A single specimen was subjected to n load cycles (n = 5 for silicon rubber, n = 1 for agar-agar, due to a limited elastic material recovery in agar-agar). One load cycle consisted of stepwise changes in needle position from zref to z1N, z2N, and z3N, using the manual positioning stage. Here, zref was the initial position, which was constant for each run and corresponded to an unknown axial force. It was unknown in the sense that the pre-load was somewhat variable, e.g. due to curing or congealing processes. The position z1N corresponded to an increase in axial force of 1 N with respect to zref, and so on. The force and torque histories corresponding to each step were recorded into separate files on a computer, and the translations required to reach the desired axial forces (e.g. z1N) were noted down.

Data processing

The measured F/T data were processed with a zero-phase moving average filter, using a kernel size of twenty. Figure 3 shows a typical example of filtered data in the force sensor coordinate system (the global XYZ-frame), for one of the measurements in agar-agar. The absolute F/T values are shown to allow for a straightforward comparison of magnitudes. The actual directions or signs are visible from Fig. 1. As similar effects were seen in both the force and torque response, the results section is primarily focused on the force data.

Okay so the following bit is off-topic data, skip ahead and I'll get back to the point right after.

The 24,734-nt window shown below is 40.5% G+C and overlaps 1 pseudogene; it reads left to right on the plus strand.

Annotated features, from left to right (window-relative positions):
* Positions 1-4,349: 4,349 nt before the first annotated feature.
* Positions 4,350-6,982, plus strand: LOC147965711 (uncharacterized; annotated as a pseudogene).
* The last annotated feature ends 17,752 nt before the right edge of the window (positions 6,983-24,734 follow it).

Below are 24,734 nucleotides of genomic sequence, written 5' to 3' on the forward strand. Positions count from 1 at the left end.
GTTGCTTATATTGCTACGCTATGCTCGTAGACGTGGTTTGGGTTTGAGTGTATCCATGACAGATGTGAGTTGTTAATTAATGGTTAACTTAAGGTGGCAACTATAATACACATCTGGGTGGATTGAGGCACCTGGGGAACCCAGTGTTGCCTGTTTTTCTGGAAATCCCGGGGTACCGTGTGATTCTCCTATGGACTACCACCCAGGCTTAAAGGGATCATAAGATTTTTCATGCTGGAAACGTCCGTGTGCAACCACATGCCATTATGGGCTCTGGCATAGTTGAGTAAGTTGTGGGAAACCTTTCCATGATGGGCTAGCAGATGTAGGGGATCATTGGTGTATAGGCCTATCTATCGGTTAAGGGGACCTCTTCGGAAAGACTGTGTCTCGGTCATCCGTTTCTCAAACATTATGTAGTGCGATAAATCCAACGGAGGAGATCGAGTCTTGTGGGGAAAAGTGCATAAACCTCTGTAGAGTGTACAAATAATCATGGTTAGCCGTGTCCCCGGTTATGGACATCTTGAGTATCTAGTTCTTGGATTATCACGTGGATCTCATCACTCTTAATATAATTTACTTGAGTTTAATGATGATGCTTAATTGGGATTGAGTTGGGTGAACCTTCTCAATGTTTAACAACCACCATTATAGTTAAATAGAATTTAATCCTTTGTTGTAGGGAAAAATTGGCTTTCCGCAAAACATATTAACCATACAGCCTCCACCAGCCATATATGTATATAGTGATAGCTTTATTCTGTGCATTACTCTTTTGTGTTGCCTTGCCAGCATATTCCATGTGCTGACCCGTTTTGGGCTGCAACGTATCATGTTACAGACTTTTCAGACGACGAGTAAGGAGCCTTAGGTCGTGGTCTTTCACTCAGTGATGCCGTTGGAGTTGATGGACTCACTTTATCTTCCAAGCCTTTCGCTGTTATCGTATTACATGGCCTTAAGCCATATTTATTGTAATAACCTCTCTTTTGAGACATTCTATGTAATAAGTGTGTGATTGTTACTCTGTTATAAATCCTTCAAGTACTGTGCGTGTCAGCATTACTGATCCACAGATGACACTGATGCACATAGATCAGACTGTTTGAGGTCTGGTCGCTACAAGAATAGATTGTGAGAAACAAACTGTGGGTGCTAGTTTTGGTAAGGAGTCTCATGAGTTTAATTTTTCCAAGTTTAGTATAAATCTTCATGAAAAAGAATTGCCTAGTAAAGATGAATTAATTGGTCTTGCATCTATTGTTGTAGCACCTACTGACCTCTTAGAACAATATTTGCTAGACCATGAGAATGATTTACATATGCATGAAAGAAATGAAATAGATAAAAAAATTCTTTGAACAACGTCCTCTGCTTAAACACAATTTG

Figure 3: Filtered data from a typical measurement in agar-agar.
figure 3

Forces (left) and torques (right) increased during manual setting of Fz (here to 3 N), and dropped gradually once the insertion stroke was paused. The measurement interval is visualized by two black vertical lines.

As the tips in this study have a symmetry plane, a force balance can ideally be solved in this plane (see Fig. 1). Measured Fx values could have resulted from either nuisance or from variability in the axial orientation of the tip. To account for this, a radial force, Fr, was defined by vector addition of Fy and Fx. This equals rotating of the global frame, with an angle ϕ, to a local frame that is aligned with the tip’s symmetry plane. The local coordinate frame is denoted in 2-D by Fr and Fa, where r stands for the radial, and a for the axial force component. In this transformation, Fa equals Fz. Subsequently, it is assumed that the axial and radial contact forces at the tip, Ra and Rr, can be approximated by the measured loads at the base, so that Rr = Fr, and Ra = Fa.